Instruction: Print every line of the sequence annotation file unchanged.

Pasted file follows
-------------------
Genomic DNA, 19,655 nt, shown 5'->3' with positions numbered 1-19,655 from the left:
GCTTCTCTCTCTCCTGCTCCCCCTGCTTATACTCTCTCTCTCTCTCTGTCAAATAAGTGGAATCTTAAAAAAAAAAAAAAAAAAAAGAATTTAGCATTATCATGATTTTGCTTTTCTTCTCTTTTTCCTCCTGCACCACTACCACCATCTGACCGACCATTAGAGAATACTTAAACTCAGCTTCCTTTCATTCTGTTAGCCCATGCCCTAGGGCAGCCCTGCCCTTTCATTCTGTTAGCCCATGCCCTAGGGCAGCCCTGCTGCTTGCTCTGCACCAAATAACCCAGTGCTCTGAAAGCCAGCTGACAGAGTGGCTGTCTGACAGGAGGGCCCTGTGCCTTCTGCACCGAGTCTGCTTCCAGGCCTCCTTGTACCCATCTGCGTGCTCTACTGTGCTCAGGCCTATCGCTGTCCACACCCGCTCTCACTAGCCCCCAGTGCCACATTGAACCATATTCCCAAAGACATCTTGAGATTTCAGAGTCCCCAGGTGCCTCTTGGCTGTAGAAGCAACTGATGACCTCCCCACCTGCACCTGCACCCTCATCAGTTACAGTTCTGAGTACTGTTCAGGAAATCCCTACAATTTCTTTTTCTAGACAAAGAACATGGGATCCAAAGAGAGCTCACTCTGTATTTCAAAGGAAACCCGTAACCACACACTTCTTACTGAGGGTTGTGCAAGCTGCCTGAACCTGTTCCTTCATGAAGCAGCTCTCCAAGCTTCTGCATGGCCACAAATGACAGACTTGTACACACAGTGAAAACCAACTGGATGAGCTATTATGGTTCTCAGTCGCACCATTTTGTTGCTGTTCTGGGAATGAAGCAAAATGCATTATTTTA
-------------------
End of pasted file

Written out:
Genomic DNA, 19,655 nt, shown 5'->3' with positions numbered 1-19,655 from the left:
GCTTCTCTCTCTCCTGCTCCCCCTGCTTATACTCTCTCTCTCTCTCTGTCAAATAAGTGGAATCTTAAAAAAAAAAAAAAAAAAAAGAATTTAGCATTATCATGATTTTGCTTTTCTTCTCTTTTTCCTCCTGCACCACTACCACCATCTGACCGACCATTAGAGAATACTTAAACTCAGCTTCCTTTCATTCTGTTAGCCCATGCCCTAGGGCAGCCCTGCCCTTTCATTCTGTTAGCCCATGCCCTAGGGCAGCCCTGCTGCTTGCTCTGCACCAAATAACCCAGTGCTCTGAAAGCCAGCTGACAGAGTGGCTGTCTGACAGGAGGGCCCTGTGCCTTCTGCACCGAGTCTGCTTCCAGGCCTCCTTGTACCCATCTGCGTGCTCTACTGTGCTCAGGCCTATCGCTGTCCACACCCGCTCTCACTAGCCCCCAGTGCCACATTGAACCATATTCCCAAAGACATCTTGAGATTTCAGAGTCCCCAGGTGCCTCTTGGCTGTAGAAGCAACTGATGACCTCCCCACCTGCACCTGCACCCTCATCAGTTACAGTTCTGAGTACTGTTCAGGAAATCCCTACAATTTCTTTTTCTAGACAAAGAACATGGGATCCAAAGAGAGCTCACTCTGTATTTCAAAGGAAACCCGTAACCACACACTTCTTACTGAGGGTTGTGCAAGCTGCCTGAACCTGTTCCTTCATGAAGCAGCTCTCCAAGCTTCTGCATGGCCACAAATGACAGACTTGTACACACAGTGAAAACCAACTGGATGAGCTATTATGGTTCTCAGTCGCACCATTTTGTTGCTGTTCTGGGAATGAAGCAAAATGCATTATTTTA